Monday, January 13, 2014

An Appetizing Walk on the Mild Side of Las Vegas -- Travel Recap

Over the past weekend, I spent about 50 hours in Las Vegas, not counting time in the airport or transit.

Only a sum total of about 2.5 hours were spent gambling. (I wound up about $30 down, combining blackjack and football bets, but not the $5 I put on the Cubs to win the World Series nor the $200 I expect to collect in November.)

I didn't not hire any hookers, see any strippers, hang out with any hotties, rave out at any nightclubs, lay out by any swimming pools, get any massages or do any shopping.

I did not drink, except for a single glass of Riesling with one dinner, and I did not get less than 8 hours of sleep each of the two nights I was there.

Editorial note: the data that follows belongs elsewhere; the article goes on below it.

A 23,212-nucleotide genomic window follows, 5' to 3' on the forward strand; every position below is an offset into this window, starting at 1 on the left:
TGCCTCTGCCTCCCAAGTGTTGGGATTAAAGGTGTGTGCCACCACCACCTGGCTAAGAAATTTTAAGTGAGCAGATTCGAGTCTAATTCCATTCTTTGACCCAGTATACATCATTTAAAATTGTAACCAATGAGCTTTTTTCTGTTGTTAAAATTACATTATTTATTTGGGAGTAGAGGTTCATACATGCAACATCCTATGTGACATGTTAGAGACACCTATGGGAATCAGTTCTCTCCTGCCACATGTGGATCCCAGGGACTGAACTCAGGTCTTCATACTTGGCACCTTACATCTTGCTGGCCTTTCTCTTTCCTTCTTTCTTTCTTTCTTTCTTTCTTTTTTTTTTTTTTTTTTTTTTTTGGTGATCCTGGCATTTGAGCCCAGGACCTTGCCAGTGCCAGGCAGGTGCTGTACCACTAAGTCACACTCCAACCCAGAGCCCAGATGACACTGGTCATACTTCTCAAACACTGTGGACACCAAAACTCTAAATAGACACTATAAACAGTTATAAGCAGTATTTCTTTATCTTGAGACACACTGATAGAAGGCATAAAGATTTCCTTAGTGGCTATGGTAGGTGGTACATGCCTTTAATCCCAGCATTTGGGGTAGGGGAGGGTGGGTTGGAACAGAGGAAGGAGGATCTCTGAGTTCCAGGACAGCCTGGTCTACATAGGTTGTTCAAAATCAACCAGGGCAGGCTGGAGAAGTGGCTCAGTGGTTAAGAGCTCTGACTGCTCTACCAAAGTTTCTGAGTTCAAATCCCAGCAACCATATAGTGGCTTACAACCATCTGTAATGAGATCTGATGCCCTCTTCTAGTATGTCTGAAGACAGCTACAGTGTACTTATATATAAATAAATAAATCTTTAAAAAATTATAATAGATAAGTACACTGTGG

I did not attend the Consumer Electronics Show or any other convention.

And unlike on past trips to Las Vegas, I did not drive out of the city to see the Hoover Dam, or Bryce and Zion Canyons in southwest Utah.

So I wouldn't blame you for wondering, as my friend Jordan asked when I told him I was there: 

"What the hell are you doing in Las Vegas?"

(To be clear, I am no longer in Vegas as I write this.)

Or even, "Did you have any fun?"

Well, to answer the last question, "Yes."

I enjoy Las Vegas, and have been there at least 5 previous times, but not since 2005. I don't like Vegas nearly as much as New York City or European destinations--and thus have not visited as often in recent years--but it felt like an opportune time for a return visit.

And though I've gone there, and practically everywhere else by myself, I was glad when my friend Dave said he would go with me.

But what did we do?

1. Ate Well - On Friday night, Dave and I had the best steaks either of us recall tasting, at CUT, a steakhouse by Wolfgang Puck located at Palazzo (connected to the Venetian).